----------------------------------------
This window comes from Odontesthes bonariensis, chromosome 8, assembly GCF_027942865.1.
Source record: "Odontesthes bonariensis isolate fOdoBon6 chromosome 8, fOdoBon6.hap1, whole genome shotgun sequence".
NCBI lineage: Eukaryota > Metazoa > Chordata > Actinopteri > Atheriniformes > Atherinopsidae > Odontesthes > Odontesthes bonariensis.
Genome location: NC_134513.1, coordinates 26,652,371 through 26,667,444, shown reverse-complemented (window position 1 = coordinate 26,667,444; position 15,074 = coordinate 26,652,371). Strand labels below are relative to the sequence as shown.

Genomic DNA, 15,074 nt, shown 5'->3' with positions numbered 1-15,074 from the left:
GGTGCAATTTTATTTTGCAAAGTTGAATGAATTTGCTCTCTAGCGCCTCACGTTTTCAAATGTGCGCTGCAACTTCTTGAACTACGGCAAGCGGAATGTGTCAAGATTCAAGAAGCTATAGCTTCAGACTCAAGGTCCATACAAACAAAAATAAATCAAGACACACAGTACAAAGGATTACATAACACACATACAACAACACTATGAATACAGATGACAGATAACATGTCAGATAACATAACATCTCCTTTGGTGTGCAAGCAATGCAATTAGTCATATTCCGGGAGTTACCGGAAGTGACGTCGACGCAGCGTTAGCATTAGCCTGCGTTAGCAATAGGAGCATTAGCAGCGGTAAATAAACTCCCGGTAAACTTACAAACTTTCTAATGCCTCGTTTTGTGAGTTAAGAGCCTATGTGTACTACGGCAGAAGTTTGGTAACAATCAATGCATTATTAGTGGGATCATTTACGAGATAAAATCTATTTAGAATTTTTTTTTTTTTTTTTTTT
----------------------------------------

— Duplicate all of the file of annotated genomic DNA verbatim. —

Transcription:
This window comes from Odontesthes bonariensis, chromosome 8, assembly GCF_027942865.1.
Source record: "Odontesthes bonariensis isolate fOdoBon6 chromosome 8, fOdoBon6.hap1, whole genome shotgun sequence".
NCBI lineage: Eukaryota > Metazoa > Chordata > Actinopteri > Atheriniformes > Atherinopsidae > Odontesthes > Odontesthes bonariensis.
Genome location: NC_134513.1, coordinates 26,652,371 through 26,667,444, shown reverse-complemented (window position 1 = coordinate 26,667,444; position 15,074 = coordinate 26,652,371). Strand labels below are relative to the sequence as shown.

Genomic DNA, 15,074 nt, shown 5'->3' with positions numbered 1-15,074 from the left:
GGTGCAATTTTATTTTGCAAAGTTGAATGAATTTGCTCTCTAGCGCCTCACGTTTTCAAATGTGCGCTGCAACTTCTTGAACTACGGCAAGCGGAATGTGTCAAGATTCAAGAAGCTATAGCTTCAGACTCAAGGTCCATACAAACAAAAATAAATCAAGACACACAGTACAAAGGATTACATAACACACATACAACAACACTATGAATACAGATGACAGATAACATGTCAGATAACATAACATCTCCTTTGGTGTGCAAGCAATGCAATTAGTCATATTCCGGGAGTTACCGGAAGTGACGTCGACGCAGCGTTAGCATTAGCCTGCGTTAGCAATAGGAGCATTAGCAGCGGTAAATAAACTCCCGGTAAACTTACAAACTTTCTAATGCCTCGTTTTGTGAGTTAAGAGCCTATGTGTACTACGGCAGAAGTTTGGTAACAATCAATGCATTATTAGTGGGATCATTTACGAGATAAAATCTATTTAGAATTTTTTTTTTTTTTTTTTTT